This is a big one, right?
The fear of abandonment can feel like a ominous cloud that follows us around, sometimes from a very young age, or due to situations that occur later in life—sometimes, more often than not, both.
It can be crippling.
If can feel debilitating and desperate.
“Please, don’t leave me.”
If we are in relationships, this can present itself in many different ways. We can distance ourselves and not get too close, or we can grip and force and beg at times for even subtle signs of validation that we are walking on sturdy ground.
Sometimes, this can be so strong that it prevents us from engaging in relationships at all. We fear even the risk of this happening again, especially if particularly traumatic feelings linger like a threatening ghost from our relationships past.
For me, personally, this has been one of the biggest challenges of my life.
I remember feeling this way as a child, although I did not really understand it at the time. I was never as close with my parents as many other children were, and without going into detail, I will just say that this was a big part of growing up.
Decades later, I found myself making certain that I was the one doing the abandoning first in some relationships, or feeling abandoned—including going through two pregnancies mostly on my own.
It was during this time that I really started to explore this.
What was my role in this?
Clearly I played a part. I chose those relationships, even though my partners had their own free will, and I now believe that this is something that I am grateful to have experienced and learned.
I do not want to judge others to whom this has happened, nor do I want to feel as if I was a victim.
We can not feel like victims and be empowered at the same time, so I have tried to take on the role of observer in my own life in an effort to break this cycle of relationship dynamics.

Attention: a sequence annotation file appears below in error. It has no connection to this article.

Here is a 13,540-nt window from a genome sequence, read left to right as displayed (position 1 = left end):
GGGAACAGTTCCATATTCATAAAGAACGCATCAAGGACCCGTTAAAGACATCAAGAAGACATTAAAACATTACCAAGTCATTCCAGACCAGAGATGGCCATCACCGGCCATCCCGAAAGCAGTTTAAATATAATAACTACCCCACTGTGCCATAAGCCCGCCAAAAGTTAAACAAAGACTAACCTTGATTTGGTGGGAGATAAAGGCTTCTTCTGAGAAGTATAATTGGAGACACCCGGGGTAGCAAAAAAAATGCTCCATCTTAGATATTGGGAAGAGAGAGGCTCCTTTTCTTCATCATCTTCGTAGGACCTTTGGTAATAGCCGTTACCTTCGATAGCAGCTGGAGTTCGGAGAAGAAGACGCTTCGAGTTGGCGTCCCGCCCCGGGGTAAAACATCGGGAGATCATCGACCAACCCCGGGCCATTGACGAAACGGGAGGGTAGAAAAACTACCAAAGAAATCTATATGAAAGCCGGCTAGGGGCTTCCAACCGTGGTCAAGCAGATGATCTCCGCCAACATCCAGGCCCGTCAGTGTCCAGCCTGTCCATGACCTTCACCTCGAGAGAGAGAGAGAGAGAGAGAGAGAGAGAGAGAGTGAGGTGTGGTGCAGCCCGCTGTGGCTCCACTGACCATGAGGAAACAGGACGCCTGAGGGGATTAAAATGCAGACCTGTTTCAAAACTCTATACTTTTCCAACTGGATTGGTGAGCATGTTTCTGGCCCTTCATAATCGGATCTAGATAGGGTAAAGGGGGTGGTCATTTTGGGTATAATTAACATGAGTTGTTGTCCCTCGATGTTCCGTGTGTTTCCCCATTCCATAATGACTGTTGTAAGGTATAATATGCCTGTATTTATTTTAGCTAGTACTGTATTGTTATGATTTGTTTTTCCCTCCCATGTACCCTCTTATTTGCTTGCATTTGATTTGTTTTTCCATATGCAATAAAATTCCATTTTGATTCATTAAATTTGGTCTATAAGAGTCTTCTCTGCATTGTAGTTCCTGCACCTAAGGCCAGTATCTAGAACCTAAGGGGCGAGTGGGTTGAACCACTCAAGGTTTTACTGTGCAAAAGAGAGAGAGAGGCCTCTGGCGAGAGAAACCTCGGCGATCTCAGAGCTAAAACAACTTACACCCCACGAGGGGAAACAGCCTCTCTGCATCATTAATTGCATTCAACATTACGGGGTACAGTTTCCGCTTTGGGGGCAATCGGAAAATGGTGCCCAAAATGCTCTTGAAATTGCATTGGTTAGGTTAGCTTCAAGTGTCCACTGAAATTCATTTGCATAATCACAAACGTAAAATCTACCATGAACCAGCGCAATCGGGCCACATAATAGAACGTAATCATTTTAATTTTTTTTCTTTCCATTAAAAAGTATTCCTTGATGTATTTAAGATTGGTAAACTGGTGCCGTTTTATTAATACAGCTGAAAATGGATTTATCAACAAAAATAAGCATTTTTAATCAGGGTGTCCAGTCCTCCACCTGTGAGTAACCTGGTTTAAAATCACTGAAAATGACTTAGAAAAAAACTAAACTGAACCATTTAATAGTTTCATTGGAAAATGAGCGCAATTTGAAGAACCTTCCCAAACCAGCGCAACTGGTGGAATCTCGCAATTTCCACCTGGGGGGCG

Abandonment happened when I least expected it. I had done a lot of work on myself and thought I was in the clear as I had realized a certain level of independence, self awareness, and even felt a certain amount of freedom.
This type of abandonment shut down my entire world for quite a while. It came out of nowhere. “Trust me,” he had repeated—over and over, and after a long time, I did. I felt safe that a disappearing act was nowhere in our immediate horizon.
It happened right when things felt solid—he bailed. It felt as if the rug had been pulled from my feet and I landed hard on my sacrum.
Those of us who struggle with this specific fear know that we have the tendency to not just feel the effects of our current situation, but our collective experiences of abandonment, like a tidal wave which threatens to drown us.
Since then, with the support of some amazing friends, teachers, healers, but most importantly myself, I have come to a healing realization.
My fear of abandonment from others was really my fear of abandoning myself.
As a child, I did not yet have this wisdom. I read books, I wrote, I would draw and do my best to appear confident and conformed to social expectations, but I struggled.
As an adult, I get to choose.